Sunday, August 16, 2009

Ponyo: Review and Preview

Having seen the Japanese version of Ponyo (Gake no ue no Ponyo) and Hayao Miyazaki’s other films such as Spirited Away and Princess Mononoke, this U.S. release will be a must see for the entire family. Besides the visually stunning animation, all of Miyazaki’s films come with a powerful message of protecting and preserving the environment.


Ponyo (崖の上のポニョ, Gake no Ue no Ponyo?, literally "Ponyo on the Cliff") is a 2008 Japanese animated film by Studio Ghibli, written and directed by Hayao Miyazaki. It is Miyazaki's eighth film for Ghibli, and his tenth overall. The plot centers on a goldfish named Ponyo who befriends a five-year-old human boy Sōsuke and wants to become a human girl.

The film has won several awards, including the Japan Academy Prize for Animation of the Year.[3] It was released in Japan on July 19, 2008 and August 14, 2009 in the US and Canada.[4

More on Hayao Miyazaki-

Hayao Miyazaki (宮崎 駿, Miyazaki Hayao?, born January 5, 1941 in Tokyo, Japan) is a prominent filmmaker of many popular animated feature films. He is also a co-founder of Studio Ghibli, an animation studio and production company.

He remained largely unknown to the West, outside of animation communities, until Miramax released his 1997 Princess Mononoke. By that time, his films had already enjoyed both commercial and critical success in Japan and abroad. For instance, Princess Mononoke was the highest-grossing film in Japan until Titanic (1997) came out a few months later, and the first animated film to win Picture of the Year at the Japanese Academy Awards. His later film, Spirited Away, had that distinction as well, and was the first anime film to win an Academy Award, topping Titanic in the Japanese box office. Howl's Moving Castle was also nominated but did not receive the award.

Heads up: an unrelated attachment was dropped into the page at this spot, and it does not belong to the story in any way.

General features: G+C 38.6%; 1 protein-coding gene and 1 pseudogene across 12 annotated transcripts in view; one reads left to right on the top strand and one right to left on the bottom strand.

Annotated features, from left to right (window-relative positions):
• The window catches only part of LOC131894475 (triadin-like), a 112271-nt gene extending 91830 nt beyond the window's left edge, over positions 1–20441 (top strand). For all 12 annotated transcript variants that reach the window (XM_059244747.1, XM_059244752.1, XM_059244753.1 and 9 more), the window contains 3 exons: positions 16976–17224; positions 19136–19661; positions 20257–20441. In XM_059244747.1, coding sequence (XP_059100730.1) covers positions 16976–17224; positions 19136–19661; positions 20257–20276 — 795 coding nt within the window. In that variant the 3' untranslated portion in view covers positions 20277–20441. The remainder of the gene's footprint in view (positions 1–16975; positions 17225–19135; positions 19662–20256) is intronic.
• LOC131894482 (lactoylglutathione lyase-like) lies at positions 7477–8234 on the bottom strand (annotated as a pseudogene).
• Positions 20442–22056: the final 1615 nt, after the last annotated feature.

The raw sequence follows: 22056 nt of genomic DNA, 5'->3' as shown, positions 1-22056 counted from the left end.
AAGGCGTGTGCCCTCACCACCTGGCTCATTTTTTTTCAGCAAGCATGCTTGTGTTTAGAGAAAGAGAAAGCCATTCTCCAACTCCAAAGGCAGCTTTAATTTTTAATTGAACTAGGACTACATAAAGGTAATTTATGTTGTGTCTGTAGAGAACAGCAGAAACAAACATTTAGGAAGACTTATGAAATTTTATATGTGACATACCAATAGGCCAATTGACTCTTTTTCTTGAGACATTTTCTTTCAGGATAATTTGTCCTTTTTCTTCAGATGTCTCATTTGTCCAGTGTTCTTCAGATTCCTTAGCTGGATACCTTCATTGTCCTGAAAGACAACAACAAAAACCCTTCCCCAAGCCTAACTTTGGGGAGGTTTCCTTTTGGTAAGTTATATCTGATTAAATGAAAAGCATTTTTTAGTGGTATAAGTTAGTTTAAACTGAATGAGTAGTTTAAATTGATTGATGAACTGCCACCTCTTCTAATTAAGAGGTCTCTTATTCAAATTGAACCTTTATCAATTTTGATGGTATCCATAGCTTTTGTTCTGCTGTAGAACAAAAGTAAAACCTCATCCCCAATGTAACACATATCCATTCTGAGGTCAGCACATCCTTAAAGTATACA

Miyazaki's films often incorporate recurrent themes, such as humanity's relationship to nature and technology, and the difficulty of maintaining a pacifist ethic. Reflecting Miyazaki's feminism, the protagonists of his films are often strong, independent girls or young women; the villains, when present, are often morally ambiguous characters with redeeming qualities.

Miyazaki's films have generally been financially successful, and this success has invited comparisons with American animator Walt Disney. In 2006, Time Magazine voted Miyazaki one of the most influential Asians of the past 60 years.[1] The previous year, in 2005, he was named one of the Time 100 Most Influential People.[2]

Anime directed by Miyazaki that have won the Animage Anime Grand Prix award have been Nausicaä of the Valley of the Wind in 1984, Castle in the Sky in 1986, My Neighbor Totoro in 1988, and Kiki's Delivery Service in 1989.

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